RTE Breakfast Cereal Industry in 1994
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The “Big Three” cereal manufacturers have jointly monopolized the market and have reaped high profits from their monopoly pricing combined with the tacit co-ordination they share regarding price hikes. The “Big Three” have backed up their monopoly strategy with their strong relationships with each other and with regional and national grocers. This relationship allowed them to control or buy shelf space and ideal positioning of their product on the grocers shelves. Moreover, the major cereal manufacturers also owned national distribution system and flooded the market with a wide variety of cereals.
Another key factor is the coupon redemption process driving consumer demand. The industry spent more than one billion per year on coupon redemption and advertising, enticing customers into purchasing their products. This marketing practice prohibits any new independent players that don’t have deep financial pockets from entering the market. Taking into account the initial capital cost’s to build and maintain the factory, advertising costs, distributions requirements, grocer’s relationships for shelf space, product proliferation and minimum production requirements for efficiencies purposes, the barriers for entry for a new player are pretty high.
Success of Private labels is due to their better cost structure and price incentives:
With the emergence of mass-merchandisers like Walmart in the 1990’s, the smaller players and private labels manufacturers, found a new avenue for placement of their cereal brands appealing to the value-conscious customer who felt that the “Big Three” were exorbitantly expensive. The “Big Three” were also caught off-guard when demand for natural cereals surged and the smaller players capitalized on this opportunity. One of the branded players, Ralston, also began producing private label cereals probably in order to use excess capacity in production effectively. The private labels offered better margins to the retailers and every day low pricing for the customer who was tired of cutting coupons and switching brands based on promotions.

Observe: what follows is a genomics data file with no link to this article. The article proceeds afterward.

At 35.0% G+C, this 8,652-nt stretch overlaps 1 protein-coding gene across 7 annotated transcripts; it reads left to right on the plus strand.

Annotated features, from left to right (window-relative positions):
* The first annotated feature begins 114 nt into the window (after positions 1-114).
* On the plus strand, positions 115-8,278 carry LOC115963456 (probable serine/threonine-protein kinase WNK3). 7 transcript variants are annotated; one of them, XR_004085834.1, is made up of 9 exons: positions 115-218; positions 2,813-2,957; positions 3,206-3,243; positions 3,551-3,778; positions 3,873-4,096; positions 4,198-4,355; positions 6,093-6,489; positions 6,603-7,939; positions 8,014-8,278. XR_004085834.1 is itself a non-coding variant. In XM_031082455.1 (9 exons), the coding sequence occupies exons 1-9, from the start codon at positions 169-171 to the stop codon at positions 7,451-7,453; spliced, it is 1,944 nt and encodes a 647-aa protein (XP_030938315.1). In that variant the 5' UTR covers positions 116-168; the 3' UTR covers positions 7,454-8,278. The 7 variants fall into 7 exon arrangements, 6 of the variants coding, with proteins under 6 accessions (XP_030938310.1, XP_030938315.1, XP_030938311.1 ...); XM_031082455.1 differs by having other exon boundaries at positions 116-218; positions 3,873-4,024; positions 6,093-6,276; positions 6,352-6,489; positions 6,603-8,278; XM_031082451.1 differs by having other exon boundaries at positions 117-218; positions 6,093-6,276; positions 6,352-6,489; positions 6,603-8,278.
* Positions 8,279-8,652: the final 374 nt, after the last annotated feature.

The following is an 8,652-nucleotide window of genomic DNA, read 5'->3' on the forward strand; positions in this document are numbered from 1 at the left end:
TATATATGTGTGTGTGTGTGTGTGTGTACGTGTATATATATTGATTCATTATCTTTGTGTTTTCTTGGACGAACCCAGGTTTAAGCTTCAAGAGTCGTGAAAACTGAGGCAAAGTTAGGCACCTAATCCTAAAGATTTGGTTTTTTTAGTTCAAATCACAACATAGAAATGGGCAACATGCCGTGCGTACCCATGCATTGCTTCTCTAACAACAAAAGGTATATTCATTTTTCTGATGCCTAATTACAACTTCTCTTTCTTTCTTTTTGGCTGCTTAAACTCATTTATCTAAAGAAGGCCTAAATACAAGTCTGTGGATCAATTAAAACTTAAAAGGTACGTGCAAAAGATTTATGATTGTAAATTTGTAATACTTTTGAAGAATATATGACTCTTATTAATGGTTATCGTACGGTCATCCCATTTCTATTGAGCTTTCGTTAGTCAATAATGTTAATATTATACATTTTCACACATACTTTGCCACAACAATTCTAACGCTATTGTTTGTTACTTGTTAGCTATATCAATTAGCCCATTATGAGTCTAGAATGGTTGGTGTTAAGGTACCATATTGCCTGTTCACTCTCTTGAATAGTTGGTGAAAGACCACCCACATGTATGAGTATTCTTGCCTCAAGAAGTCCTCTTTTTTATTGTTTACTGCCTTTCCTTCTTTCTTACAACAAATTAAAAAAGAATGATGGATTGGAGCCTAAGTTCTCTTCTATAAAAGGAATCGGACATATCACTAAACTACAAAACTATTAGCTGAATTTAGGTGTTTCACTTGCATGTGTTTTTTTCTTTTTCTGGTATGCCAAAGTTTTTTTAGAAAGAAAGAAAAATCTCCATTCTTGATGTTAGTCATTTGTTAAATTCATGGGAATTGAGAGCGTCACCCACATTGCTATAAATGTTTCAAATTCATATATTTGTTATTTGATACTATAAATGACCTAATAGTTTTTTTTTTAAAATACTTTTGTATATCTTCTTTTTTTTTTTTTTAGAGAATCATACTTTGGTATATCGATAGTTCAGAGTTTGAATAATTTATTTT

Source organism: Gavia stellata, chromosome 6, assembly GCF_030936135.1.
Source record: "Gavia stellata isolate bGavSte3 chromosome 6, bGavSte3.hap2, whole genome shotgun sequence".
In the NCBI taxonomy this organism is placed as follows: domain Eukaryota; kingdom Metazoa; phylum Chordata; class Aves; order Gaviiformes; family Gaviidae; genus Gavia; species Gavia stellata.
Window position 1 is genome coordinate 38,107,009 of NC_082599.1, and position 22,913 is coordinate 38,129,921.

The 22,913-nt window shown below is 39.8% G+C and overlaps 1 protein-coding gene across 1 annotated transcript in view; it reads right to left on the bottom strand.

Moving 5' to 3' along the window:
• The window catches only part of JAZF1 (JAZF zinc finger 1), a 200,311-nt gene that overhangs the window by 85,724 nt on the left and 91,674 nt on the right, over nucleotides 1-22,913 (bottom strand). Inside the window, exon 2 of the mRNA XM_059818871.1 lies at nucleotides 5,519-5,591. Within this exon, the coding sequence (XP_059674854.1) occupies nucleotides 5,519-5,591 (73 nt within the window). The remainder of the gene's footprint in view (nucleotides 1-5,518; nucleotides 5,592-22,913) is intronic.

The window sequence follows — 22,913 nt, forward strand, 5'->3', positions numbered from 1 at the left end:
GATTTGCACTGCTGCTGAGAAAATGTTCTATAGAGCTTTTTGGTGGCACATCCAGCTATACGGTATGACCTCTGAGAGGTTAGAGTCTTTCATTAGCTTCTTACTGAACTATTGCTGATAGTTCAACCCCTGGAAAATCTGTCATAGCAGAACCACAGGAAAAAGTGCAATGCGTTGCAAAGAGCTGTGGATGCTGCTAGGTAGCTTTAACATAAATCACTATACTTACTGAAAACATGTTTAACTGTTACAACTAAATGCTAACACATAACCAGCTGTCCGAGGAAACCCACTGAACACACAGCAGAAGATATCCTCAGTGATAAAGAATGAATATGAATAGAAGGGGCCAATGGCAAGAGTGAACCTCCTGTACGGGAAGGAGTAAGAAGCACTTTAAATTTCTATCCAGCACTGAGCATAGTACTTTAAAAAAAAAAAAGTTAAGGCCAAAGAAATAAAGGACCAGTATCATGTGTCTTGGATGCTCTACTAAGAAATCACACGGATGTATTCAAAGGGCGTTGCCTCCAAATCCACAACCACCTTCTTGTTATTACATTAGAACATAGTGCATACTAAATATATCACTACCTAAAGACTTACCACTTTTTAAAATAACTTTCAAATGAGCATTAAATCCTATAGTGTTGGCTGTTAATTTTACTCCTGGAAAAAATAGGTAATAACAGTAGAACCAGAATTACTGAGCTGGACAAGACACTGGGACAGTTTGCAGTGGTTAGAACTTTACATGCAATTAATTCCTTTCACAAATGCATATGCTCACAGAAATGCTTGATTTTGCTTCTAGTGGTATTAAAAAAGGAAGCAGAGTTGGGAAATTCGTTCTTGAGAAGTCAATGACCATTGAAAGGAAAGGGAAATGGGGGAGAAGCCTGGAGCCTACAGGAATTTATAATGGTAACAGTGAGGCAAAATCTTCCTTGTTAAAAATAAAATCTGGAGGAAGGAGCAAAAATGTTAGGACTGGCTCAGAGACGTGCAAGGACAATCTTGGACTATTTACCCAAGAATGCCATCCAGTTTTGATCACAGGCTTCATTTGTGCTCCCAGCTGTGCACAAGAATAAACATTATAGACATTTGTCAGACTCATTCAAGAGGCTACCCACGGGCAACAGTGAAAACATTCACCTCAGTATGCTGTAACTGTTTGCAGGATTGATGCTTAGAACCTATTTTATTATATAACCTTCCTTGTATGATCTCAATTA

The value driven private labels had a slimmer cost structure than the “Big Three” with quality pegged a little lower than the branded ones. The economic cost structure was achieved through lower manufacturing costs as a result of a less labor-intensive process with fewer expensive additions. Some even reduced the packaging costs by packing the cereal in just plastic bags without the box. The distribution costs were also limited to 10% through tie-ups with wholesalers and third-party distributors.
“Big Three” should produce private label cereals to counter-act private label threat:
Considering the slow overall growth of the segment and the rapid erosion of market share to private labels, the “Big Three” should strongly consider the possibility of manufacturing private labels for sale in mass-merchandise outlets. Each of the Big Three companies of the RTE breakfast cereal industry have the financial resources to produce not only branded cereals but to also private label cereals. They already have a strong presence in the RTE breakfast cereal market. Entry into the private labels will help in catering to the value-conscious consumers that demand a level near that of a branded product, but not that the price of the branded product. The private labels could be named differently or sold to grocery chains and can be marketed under their trade name. This will also help the “Big Three” to send a strong signal to the small producers, which seem to be gaining in strength (For Eg: Malt-O-Meal with its plant expansion and growing presence) and attack their market territory. This will also prevent them from “trading up” to manufacture their own branded cereals.